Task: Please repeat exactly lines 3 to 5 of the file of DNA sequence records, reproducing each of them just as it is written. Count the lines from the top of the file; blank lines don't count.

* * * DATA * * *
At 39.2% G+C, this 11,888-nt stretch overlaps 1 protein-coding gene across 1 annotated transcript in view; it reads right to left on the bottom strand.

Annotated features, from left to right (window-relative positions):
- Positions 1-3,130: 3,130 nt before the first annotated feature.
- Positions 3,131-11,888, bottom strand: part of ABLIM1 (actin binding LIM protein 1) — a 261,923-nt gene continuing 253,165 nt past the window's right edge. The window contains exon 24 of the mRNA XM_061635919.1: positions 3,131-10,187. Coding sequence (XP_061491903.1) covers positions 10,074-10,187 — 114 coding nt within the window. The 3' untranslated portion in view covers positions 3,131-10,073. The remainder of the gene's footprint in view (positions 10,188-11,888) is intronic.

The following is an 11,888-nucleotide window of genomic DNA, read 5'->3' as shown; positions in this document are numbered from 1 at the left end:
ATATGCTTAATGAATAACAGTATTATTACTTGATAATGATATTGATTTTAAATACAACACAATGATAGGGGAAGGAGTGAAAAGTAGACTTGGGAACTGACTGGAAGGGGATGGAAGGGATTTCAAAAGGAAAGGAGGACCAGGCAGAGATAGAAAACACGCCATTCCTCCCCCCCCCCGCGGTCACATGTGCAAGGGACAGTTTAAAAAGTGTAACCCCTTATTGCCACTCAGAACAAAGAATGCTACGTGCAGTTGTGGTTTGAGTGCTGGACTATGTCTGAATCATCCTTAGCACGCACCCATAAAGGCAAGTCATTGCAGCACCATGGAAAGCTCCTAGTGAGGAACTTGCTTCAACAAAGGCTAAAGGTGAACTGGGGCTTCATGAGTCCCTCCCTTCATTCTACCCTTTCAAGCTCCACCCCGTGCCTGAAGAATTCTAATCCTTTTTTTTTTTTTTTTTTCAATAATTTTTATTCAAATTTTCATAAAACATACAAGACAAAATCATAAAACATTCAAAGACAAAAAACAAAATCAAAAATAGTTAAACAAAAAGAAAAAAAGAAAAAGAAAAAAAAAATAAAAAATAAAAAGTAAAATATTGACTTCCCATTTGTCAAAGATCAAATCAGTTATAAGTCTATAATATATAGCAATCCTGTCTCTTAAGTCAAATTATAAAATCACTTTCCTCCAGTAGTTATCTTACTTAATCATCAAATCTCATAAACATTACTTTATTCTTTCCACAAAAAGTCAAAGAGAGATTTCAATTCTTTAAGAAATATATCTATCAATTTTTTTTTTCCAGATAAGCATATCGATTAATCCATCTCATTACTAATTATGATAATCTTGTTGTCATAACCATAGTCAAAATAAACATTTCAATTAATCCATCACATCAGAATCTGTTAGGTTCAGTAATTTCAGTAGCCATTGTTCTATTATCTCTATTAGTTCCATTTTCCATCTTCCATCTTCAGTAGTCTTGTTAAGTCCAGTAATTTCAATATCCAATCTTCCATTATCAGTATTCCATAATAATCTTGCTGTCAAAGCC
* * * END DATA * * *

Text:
- Positions 1-3,130: 3,130 nt before the first annotated feature.
- Positions 3,131-11,888, bottom strand: part of ABLIM1 (actin binding LIM protein 1) — a 261,923-nt gene continuing 253,165 nt past the window's right edge. The window contains exon 24 of the mRNA XM_061635919.1: positions 3,131-10,187. Coding sequence (XP_061491903.1) covers positions 10,074-10,187 — 114 coding nt within the window. The 3' untranslated portion in view covers positions 3,131-10,073. The remainder of the gene's footprint in view (positions 10,188-11,888) is intronic.

The following is an 11,888-nucleotide window of genomic DNA, read 5'->3' as shown; positions in this document are numbered from 1 at the left end: